It seems like the world has gone mad for chilli – there are chilli conventions, chilli clothing lines, chilli competitions, chilli sauces everywhere. Not that I am complaining – as you may have noticed, I tend to try and spice up my dishes whenever possible.
But, where has this sudden popularity come from? After all, it wasn’t that long ago that many people turned their noses up to even the smallest whiff of spice. It is probably due to a mix of things (as always) – people travel to wider destinations and more frequently, this has led to people becoming more adventurous in their cooking and it’s also far easier to get hold of a variety of ingredients these days.
Chillies belong to the capsicum family and are native to South America where they have been eating them for over 6,000 years would you believe! They were introduced to Europe by Christopher Columbus in the late 15th century and then spread rapidly along the trade routes of Africa, India, Southeast Asia and China.
There are many, many varieties of chilli, although it is important to match the chilli with the right cuisine as they all have very different flavours and qualities. The flavours range from nutty, fruity, citrusy to floral, fragrant or just searingly hot. Fresh chillies can add a sharp or peppery note, whilst dried chillies can add a sweet and smoky undertone to dishes.
The level of spiciness varies and the heat level is measured using the Scoville scale which ranges from 0 heat units for sweet peppers, via habeneros at around 350,000, right up to the Carolina reaper, the world’s hottest chilli, which comes in at a whopping 1.5 million (I certainly will not be trying that one!)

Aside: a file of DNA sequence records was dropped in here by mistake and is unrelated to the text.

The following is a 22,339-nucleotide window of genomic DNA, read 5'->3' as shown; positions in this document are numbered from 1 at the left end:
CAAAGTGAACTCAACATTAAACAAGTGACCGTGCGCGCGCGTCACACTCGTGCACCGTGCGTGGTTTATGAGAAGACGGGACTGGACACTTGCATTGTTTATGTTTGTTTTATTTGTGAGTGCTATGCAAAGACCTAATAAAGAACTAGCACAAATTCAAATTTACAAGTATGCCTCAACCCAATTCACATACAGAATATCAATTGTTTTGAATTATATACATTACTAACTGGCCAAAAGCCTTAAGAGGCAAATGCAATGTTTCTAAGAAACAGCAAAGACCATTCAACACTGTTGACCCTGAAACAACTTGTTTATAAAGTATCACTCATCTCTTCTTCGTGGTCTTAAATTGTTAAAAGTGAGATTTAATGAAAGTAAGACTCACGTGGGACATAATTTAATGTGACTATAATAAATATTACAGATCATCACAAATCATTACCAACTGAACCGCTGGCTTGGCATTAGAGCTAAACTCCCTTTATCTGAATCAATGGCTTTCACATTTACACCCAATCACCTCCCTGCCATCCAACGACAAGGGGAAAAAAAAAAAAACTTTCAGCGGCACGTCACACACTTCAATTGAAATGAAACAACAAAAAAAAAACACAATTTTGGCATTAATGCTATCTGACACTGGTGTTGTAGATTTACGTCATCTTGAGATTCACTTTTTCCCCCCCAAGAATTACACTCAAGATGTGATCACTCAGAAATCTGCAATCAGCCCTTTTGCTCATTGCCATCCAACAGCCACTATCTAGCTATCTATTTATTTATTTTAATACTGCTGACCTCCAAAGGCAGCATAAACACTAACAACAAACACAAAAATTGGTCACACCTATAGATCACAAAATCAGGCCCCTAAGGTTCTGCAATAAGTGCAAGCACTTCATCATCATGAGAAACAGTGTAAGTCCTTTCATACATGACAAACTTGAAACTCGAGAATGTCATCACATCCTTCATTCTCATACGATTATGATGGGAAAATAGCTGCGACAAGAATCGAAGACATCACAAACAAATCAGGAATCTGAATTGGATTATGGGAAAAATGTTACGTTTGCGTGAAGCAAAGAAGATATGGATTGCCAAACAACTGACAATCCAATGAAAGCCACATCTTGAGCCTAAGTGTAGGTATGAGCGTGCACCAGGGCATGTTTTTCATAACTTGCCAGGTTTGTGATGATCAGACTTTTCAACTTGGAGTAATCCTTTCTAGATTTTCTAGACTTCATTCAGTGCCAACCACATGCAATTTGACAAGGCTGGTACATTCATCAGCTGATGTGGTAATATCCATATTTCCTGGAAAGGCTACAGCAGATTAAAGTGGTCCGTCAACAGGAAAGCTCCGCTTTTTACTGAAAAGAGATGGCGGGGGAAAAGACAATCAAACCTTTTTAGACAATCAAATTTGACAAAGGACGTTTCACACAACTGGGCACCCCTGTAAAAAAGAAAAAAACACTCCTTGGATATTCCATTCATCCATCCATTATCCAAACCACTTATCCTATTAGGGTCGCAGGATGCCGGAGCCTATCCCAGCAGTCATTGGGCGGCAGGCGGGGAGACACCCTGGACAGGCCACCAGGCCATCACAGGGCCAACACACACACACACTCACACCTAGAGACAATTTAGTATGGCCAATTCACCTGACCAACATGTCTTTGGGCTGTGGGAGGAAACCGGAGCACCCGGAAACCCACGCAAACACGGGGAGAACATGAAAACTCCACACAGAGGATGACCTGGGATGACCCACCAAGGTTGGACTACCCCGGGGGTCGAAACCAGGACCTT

The burn is caused by a volatile chemical called capsaicin, which is contained in the seeds and membranes and, to a lesser extent, the flesh. Capsaicin activates pain receptors on the tongue and these send a message to the brain that the mouth is on fire. It is this burning sensation that can bring tears to our eyes, make us sweat and reach for water or run around flapping our arms like lunatics.
Even though the first instinct is often to grab a cool glass of water to sooth your burning tongue, capsaicin is in fact not soluble in water so you will be better off consuming something with fat in it, such as milk or yoghurt. And as I am sure we have all encountered, the effect of the heat varies by person – what is mild and tasty to one person could be a complete firebomb to another!
At the same time that your mouth is burning, as an antidote to the pain, the brain releases endorphins, which induce a feel-good high. This explains why eating chillies can almost feel addictive.
Speaking of addictive, I’m going to now introduce chocolate into the chilli mix. Now, you may think that combining chocolate and chilli is absolutely revolting and absurd, but I can guarantee that it is in fact incredibly delicious and delightful. So long as you don’t go over the top with the chilli, it provides a warm and satisfying undertone to velvety smooth chocolate.
The amount of chilli you use will depend on the variety of chilli and the amount of heat you want, although I would advise erring on the conservative side the first time you make this – you don’t want to waste good chocolate!
Give it a go, it makes a lovely gift or perfect ending to a dinner party, I’m sure your guests would be intrigued and excited!
OTV Cuisine: Chilli Chocolate
- 2 red chillies, fresh or dried
- 100g really good quality dark chocolate (at least 50%)
- If you are using fresh chillis, remove the seeds and chop very finely.
- If you are using dried chillies, grind them to a powder using a pestle and mortar.
- Melt the chocolate in a small bowl over a saucepan with some boiling water (making sure the bowl does not touch the water). You can also melt the chocolate in the microwave in small bursts, however the water method is preferable.
- Add the chilli bit by bit, making sure you taste as you go along so you don’t over spice.
- Cool quickly by sitting the bowl in iced water and, before the chocolate sets, pour onto baking parchment.
- Leave to cool for 10 minutes and score into squares with a knife.
- Once it is cooled completely, cut it up and bag it.
- Store somewhere cool until ready to serve or eat.
Source: Waitrose Magazine
Photos: Various – see captions